ALGECIRAS, Spain — (AP) — Spanish police on Thursday raided the home of a young Moroccan man held over the machete attacks at two Catholic churches the previous night that left a church officer dead and a priest injured in the southern city of Algeciras.
A police investigation directed by a National Court judge considers Wednesday's violence a possible act of terrorism. The suspect is believed to have acted alone.
“The investigation is continuing along the logical premise that this could be a case of terrorism, but we are in the initial phase and all the possibilities are open,” Spanish Interior Minister Fernando Grande-Marlaska said after the police completed their search of the suspect’s home.
The suspect is a Moroccan citizen with no prior criminal record “either in Spain or any other country,” the interior ministry said. He wasn't “on the radar” of authorities for possible radical activity, Grande-Marlaska added.
Authorities identified him as 25-year-old Yassine Kanjaa, an official with Spain’s National Police with direct knowledge of the case told The Associated Press on the condition of anonymity as dictated by police policy.
The ministry said that the suspect had been under a deportation order since June last year because of his unauthorized migrant status in Spain. Authorities of neighboring Gibraltar, which sits across a bay from Algeciras, said that Kanjaa had been arrested in the tiny British territory in August 2019 when he tried to “come ashore from a Jet-Ski without the necessary documentation.” He was deported days later.
The attacks have shaken the multicultural city located near the southern tip of Spain. Witnesses said that in the second incident, the assailant jumped on the altar of the Church of Nuestra Senora de La Palma, wielding a machete. He then attacked a sacristan — tasked with preparing Mass — inside the church and chased him into a town square before killing him.
A priest was wounded earlier at the San Isidro church, just a five-minute walk away from Nuestra Senora de La Palma. The suspect had argued with the priest before Mass and later returned to assault him. The Salesian religious order that the priest was affiliated with said on Thursday he was out of danger. The order later shared on Twitter "the best news ever": that the priest was "back with his community and in the care of his brothers."
The Algeciras town hall identified the deceased sacristan as Diego Valencia and the wounded priest as Antonio Rodríguez.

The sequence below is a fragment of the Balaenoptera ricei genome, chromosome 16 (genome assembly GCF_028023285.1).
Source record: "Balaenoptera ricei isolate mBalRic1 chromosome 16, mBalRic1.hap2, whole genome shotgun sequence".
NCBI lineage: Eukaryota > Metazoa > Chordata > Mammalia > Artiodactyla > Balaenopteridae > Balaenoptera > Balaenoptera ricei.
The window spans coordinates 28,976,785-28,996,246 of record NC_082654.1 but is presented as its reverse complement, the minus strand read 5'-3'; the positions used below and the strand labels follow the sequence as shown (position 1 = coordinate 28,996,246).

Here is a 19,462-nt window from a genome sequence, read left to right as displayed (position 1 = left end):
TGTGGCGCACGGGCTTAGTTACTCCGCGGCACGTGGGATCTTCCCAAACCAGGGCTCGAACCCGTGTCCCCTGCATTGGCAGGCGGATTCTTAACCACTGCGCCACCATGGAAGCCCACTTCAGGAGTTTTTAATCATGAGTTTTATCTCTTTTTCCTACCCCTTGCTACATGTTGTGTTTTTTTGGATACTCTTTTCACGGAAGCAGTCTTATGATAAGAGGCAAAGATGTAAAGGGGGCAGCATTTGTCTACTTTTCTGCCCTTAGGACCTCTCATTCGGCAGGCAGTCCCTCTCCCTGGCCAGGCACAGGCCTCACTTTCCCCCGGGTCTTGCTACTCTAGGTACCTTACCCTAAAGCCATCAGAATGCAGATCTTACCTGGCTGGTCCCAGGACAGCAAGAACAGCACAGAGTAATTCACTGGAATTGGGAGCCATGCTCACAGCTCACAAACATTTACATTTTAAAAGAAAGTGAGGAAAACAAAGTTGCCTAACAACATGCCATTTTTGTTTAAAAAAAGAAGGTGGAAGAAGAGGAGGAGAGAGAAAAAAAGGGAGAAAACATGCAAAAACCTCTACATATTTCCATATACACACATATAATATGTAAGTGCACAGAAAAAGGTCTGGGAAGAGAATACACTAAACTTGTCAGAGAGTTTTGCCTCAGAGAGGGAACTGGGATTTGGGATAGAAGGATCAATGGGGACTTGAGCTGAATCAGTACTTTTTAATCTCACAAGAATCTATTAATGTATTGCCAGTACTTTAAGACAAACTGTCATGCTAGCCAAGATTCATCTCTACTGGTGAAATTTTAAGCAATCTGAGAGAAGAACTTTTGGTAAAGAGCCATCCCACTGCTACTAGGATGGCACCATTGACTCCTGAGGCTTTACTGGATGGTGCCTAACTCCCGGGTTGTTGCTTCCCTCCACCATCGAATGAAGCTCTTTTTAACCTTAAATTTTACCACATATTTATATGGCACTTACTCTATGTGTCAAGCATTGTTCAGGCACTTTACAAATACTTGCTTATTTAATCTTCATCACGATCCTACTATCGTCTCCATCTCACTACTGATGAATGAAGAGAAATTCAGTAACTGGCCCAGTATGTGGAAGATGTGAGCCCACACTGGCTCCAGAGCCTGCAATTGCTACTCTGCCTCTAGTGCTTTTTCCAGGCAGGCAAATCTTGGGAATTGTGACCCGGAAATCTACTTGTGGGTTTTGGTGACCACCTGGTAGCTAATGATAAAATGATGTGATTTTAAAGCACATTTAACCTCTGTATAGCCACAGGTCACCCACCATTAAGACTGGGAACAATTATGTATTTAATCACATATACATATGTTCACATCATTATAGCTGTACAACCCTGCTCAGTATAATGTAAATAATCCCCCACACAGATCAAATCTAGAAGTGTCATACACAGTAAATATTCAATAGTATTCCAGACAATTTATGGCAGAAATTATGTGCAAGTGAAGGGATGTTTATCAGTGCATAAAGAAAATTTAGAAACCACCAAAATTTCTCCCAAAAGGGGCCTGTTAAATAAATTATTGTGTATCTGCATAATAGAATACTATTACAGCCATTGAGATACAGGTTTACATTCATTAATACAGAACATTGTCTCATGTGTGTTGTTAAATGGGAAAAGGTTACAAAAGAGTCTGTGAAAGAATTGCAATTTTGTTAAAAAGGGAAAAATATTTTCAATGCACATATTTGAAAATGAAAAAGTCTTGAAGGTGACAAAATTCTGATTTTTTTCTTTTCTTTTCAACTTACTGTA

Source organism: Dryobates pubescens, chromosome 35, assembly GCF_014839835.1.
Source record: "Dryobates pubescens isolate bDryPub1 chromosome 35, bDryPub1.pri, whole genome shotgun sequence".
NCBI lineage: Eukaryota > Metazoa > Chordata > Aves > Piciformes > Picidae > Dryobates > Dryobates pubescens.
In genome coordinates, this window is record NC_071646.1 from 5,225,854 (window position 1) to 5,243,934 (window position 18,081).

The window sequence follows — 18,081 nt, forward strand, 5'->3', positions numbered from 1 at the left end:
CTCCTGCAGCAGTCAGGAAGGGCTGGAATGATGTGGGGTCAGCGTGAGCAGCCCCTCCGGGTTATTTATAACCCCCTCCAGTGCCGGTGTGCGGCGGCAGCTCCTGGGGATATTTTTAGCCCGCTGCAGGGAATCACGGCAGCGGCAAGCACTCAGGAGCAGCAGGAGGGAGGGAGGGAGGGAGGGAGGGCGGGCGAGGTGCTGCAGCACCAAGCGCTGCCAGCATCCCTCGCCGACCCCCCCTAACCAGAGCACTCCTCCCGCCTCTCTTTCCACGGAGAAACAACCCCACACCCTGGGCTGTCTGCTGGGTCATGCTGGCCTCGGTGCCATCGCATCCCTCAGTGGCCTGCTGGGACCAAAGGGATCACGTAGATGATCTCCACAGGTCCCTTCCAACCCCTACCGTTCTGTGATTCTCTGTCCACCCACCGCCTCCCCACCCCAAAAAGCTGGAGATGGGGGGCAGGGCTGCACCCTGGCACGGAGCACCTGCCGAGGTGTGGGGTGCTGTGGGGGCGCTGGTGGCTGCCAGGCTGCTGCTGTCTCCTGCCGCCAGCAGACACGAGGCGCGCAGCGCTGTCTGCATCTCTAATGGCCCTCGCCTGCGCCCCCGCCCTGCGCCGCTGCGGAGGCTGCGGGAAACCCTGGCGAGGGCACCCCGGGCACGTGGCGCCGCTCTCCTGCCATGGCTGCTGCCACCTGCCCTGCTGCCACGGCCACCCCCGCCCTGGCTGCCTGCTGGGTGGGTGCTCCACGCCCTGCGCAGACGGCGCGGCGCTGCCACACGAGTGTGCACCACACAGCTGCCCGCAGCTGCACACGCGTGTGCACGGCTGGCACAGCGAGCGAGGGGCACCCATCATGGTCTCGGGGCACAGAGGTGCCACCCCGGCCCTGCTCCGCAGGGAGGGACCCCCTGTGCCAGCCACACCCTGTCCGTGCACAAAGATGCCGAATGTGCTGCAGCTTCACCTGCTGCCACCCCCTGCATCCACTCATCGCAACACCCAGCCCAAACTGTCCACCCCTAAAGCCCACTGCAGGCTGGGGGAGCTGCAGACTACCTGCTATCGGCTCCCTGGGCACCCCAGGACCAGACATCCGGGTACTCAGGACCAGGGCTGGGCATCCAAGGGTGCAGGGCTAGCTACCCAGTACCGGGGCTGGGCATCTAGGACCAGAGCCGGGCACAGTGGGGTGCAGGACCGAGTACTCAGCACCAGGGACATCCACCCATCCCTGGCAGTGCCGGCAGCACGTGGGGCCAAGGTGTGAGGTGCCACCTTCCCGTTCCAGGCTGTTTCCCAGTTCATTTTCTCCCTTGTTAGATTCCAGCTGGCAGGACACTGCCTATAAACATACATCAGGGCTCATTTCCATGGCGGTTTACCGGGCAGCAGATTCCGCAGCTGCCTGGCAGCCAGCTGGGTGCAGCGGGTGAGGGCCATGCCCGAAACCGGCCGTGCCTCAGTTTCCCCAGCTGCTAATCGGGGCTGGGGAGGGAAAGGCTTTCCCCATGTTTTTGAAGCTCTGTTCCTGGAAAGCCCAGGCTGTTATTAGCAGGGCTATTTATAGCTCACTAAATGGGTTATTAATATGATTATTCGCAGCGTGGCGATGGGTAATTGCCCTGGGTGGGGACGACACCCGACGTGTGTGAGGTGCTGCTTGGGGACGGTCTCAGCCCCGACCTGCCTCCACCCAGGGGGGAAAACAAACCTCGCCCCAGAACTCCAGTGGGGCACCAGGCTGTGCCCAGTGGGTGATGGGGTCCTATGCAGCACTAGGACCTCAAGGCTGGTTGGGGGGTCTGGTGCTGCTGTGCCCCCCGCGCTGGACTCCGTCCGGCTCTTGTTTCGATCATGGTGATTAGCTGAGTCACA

The parish priest of Nuestra Senora de La Palma, the Rev. Juan José Marina, told Spanish media that he thinks he could have been an intended target. He said that he believed the attacker mistook the sacristan for a priest.
“In the same way that he sought out the priest at San Isidro and no one else, the same thing happened here,” Marina said. “If I had been here, I would be dead.”
A fellow sacristan who served with Valencia at the church, Manolo González, said the attacker climbed on the altar and Valencia came out “and asked to know what was going on."
Candles and flowers adorned the two small churches with whitewashed walls on Thursday. The family of the slain sacristan gathered inside Nuestra Senora de La Palma to receive the condolences of minister Grande-Marlaska and concerned residents. Flags were flown at half-staff in Algeciras, while a minute’s silence and a vigil was observed by the community, including a significant contingent from the city’s Moroccan population.
“This hurts us a lot,” Nahual Mostanaquin said. “All Moroccans, those here, in Morocco or France, no one wants these things to happen. It is a thing of madness,” she added. “(The victim) was a good man who did no harm to anybody. He hurt no one and everyone loved him.”
Aziz Handi added: ”We hope that it will never happen again, because we live in peace here in Algeciras.”
Algeciras is a cosmopolitan port city and the first point of arrival for many boats and ferries from North Africa, putting it at the center of Spanish debates on irregular migration.
The Islamic Commission of Spain, which represents Muslims in the country, condemned the “abominable, murderous and heartless act” in “a sacred space for our Catholic brothers in Algeciras.”
The violent acts at the churches may inflame social tensions stoked in an election year by the far-right Vox party, which is vying to win more seats in local and national governments, as well as to form governing coalitions with the center-right Popular Party.
Vox’s leader, Santiago Abascal, linked the attack to his party’s platform of cracking down on unauthorized immigration. Vox, the third-largest party in Spain’s parliament, also presents itself as the protector of Spain’s Catholic heritage at a time when active church membership is waning.
“He had an order of expulsion,” Abascal tweeted. “How many more like him could there be in Spain?”
Popular Party president Alberto Núñez Feijóo, the leader of Spain's main opposition party, said that “Islamic terrorism is a problem for European society.
“It has been centuries since a Catholic or Christian has killed in name of his religion or beliefs,” Núñez Feijóo said. “And there are other countries who have citizens who do.”
The comments by the right-wing leaders were criticized by politicians from Spain's governing left-wing coalition.
The secretary-general of the Spanish Episcopal Conference, an organization of Spain’s Catholic bishops, appealed for unity.
“We cannot demonize any group,” César García said, according to Spanish news agency EFE. “We cannot let ourselves be easily provoked, we cannot add fuel on the fire, we cannot lapse into demagogy and we cannot identify terrorism with any religion.”
Jennifer O’Mahony reported from Madrid, and Joseph Wilson from Barcelona.
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